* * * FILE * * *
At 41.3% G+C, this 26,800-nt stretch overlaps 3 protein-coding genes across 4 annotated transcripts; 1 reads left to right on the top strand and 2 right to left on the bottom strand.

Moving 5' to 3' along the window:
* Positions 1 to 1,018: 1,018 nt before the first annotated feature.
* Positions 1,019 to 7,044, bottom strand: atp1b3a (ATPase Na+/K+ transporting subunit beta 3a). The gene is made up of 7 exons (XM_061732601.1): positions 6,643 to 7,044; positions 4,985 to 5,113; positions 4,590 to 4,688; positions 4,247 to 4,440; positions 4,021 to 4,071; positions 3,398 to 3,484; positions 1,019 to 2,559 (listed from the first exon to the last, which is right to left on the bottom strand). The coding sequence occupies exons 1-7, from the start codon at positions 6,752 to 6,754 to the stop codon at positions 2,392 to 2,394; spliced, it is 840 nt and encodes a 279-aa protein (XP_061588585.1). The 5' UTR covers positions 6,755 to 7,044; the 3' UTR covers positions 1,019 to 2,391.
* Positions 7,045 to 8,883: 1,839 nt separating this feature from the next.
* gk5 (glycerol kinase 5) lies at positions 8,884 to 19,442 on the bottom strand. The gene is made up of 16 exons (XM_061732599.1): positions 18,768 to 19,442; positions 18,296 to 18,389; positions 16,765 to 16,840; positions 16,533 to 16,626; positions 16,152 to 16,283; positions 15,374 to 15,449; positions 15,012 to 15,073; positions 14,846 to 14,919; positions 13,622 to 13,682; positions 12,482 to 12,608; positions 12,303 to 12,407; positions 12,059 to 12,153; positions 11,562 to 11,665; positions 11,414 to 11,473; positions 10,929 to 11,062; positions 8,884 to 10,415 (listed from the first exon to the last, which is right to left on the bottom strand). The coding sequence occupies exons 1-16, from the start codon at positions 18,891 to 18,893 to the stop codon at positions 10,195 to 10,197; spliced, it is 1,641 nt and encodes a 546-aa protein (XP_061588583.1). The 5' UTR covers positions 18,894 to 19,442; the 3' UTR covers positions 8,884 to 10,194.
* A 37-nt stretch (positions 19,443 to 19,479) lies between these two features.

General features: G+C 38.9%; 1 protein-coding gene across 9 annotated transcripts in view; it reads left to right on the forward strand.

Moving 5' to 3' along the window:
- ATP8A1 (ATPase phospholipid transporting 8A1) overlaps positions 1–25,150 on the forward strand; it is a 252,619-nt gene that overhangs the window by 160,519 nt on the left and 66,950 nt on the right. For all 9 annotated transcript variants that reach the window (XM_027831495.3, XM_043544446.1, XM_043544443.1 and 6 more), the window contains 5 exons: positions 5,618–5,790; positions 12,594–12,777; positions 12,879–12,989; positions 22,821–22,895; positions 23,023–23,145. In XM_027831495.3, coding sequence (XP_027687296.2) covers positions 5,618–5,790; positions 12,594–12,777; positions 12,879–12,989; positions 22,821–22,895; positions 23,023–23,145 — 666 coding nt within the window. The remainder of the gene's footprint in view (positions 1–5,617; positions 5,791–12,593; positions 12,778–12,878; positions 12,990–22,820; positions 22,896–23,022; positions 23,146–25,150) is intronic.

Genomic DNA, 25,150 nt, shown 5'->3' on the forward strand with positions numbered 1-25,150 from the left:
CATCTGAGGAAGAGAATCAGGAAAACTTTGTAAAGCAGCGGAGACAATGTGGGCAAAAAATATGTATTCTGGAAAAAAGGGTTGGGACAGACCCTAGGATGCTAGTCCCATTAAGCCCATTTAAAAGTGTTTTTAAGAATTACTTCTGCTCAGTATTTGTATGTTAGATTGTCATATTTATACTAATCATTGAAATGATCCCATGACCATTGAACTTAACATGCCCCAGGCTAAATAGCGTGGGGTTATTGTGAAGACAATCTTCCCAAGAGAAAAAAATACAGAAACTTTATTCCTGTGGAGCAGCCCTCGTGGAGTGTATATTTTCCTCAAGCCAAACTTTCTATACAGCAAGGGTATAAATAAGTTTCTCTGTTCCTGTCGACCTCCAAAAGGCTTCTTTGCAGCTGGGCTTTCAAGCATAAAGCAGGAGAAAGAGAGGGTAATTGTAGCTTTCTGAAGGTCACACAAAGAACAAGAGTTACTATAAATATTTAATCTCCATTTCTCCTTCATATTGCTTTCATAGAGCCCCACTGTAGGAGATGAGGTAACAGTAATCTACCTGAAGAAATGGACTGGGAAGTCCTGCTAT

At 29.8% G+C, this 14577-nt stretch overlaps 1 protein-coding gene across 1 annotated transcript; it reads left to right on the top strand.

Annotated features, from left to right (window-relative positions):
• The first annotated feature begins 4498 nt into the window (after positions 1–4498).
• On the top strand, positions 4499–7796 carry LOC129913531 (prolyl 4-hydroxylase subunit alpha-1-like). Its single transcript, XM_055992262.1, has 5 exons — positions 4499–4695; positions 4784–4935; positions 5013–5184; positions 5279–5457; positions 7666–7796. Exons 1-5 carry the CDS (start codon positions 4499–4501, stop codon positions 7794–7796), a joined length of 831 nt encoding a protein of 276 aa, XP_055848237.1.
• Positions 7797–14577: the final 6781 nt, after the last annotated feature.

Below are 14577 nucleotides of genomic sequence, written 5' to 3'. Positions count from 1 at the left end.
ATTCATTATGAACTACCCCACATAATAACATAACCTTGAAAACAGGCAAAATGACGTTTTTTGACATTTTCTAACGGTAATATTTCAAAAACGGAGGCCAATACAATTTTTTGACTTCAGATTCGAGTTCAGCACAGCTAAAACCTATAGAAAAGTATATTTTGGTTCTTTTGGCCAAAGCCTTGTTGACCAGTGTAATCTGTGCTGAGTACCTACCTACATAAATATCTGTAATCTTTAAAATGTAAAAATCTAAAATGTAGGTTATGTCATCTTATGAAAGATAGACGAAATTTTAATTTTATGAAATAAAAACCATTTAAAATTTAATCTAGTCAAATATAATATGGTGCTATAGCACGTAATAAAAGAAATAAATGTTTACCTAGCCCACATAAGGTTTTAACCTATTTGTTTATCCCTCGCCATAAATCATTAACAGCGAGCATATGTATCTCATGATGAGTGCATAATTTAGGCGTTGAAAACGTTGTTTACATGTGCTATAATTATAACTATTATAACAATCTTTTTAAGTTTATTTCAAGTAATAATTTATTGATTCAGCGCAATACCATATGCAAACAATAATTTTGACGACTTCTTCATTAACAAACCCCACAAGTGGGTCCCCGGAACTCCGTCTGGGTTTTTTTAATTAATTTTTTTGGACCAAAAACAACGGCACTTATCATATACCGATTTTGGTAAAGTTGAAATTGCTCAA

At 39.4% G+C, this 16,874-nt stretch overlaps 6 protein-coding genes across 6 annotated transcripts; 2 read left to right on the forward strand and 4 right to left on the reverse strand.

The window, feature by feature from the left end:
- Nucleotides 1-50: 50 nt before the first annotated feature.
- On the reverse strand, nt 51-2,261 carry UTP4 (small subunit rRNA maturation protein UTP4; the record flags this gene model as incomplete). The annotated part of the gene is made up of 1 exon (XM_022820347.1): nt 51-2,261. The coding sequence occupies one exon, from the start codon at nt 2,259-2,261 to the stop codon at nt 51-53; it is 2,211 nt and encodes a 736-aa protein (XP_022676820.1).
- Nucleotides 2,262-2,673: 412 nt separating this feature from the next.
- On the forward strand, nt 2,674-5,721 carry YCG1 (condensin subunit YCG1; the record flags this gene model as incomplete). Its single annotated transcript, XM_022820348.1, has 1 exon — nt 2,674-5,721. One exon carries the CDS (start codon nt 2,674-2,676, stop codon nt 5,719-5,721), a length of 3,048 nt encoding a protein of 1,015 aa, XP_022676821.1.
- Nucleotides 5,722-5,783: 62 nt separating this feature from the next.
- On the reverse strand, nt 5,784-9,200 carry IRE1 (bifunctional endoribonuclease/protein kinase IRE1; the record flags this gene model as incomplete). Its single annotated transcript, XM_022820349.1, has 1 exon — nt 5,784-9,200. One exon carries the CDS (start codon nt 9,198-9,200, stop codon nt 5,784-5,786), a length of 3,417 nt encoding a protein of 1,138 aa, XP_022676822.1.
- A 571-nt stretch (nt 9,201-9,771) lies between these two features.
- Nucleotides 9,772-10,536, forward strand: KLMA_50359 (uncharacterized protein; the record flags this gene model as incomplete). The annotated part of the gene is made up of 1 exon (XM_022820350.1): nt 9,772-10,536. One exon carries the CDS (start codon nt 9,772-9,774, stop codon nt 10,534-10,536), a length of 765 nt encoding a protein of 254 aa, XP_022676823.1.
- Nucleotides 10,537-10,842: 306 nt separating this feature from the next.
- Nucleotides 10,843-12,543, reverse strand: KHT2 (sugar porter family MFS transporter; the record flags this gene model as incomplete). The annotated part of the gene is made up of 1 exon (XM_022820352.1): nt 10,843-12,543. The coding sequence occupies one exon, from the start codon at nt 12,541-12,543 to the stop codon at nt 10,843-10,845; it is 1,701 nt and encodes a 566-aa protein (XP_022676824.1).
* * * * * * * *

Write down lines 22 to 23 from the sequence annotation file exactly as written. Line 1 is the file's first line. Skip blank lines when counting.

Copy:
- Nucleotides 1-50: 50 nt before the first annotated feature.
- On the reverse strand, nt 51-2,261 carry UTP4 (small subunit rRNA maturation protein UTP4; the record flags this gene model as incomplete). The annotated part of the gene is made up of 1 exon (XM_022820347.1): nt 51-2,261. The coding sequence occupies one exon, from the start codon at nt 2,259-2,261 to the stop codon at nt 51-53; it is 2,211 nt and encodes a 736-aa protein (XP_022676820.1).